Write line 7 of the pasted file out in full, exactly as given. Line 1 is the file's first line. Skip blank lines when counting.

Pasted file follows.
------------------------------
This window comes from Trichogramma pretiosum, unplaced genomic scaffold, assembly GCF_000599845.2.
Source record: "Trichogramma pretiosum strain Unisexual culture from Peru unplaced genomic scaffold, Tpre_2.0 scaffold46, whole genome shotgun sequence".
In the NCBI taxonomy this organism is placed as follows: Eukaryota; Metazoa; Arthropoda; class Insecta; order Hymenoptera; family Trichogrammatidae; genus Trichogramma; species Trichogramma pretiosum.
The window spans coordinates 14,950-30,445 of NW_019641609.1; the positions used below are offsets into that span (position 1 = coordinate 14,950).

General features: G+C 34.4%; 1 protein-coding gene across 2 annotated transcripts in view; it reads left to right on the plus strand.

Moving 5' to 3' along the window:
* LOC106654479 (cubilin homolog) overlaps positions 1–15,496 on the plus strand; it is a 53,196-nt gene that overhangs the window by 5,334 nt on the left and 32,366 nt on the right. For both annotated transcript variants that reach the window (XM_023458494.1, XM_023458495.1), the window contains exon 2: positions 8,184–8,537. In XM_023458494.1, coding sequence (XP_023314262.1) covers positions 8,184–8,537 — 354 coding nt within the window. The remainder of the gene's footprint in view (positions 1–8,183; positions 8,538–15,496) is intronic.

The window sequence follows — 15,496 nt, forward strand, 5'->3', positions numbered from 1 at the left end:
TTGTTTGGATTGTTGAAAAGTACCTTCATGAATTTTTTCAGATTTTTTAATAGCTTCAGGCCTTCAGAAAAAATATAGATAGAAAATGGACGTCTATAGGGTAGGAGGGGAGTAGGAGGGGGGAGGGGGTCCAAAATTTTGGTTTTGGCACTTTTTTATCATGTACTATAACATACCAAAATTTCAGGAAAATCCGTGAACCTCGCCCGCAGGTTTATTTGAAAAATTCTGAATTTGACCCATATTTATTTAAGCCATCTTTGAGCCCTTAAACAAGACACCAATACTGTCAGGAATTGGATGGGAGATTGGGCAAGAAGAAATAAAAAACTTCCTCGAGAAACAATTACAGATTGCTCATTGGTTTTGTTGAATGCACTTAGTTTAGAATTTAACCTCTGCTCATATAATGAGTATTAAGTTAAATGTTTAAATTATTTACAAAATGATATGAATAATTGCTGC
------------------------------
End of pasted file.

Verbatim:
* LOC106654479 (cubilin homolog) overlaps positions 1–15,496 on the plus strand; it is a 53,196-nt gene that overhangs the window by 5,334 nt on the left and 32,366 nt on the right. For both annotated transcript variants that reach the window (XM_023458494.1, XM_023458495.1), the window contains exon 2: positions 8,184–8,537. In XM_023458494.1, coding sequence (XP_023314262.1) covers positions 8,184–8,537 — 354 coding nt within the window. The remainder of the gene's footprint in view (positions 1–8,183; positions 8,538–15,496) is intronic.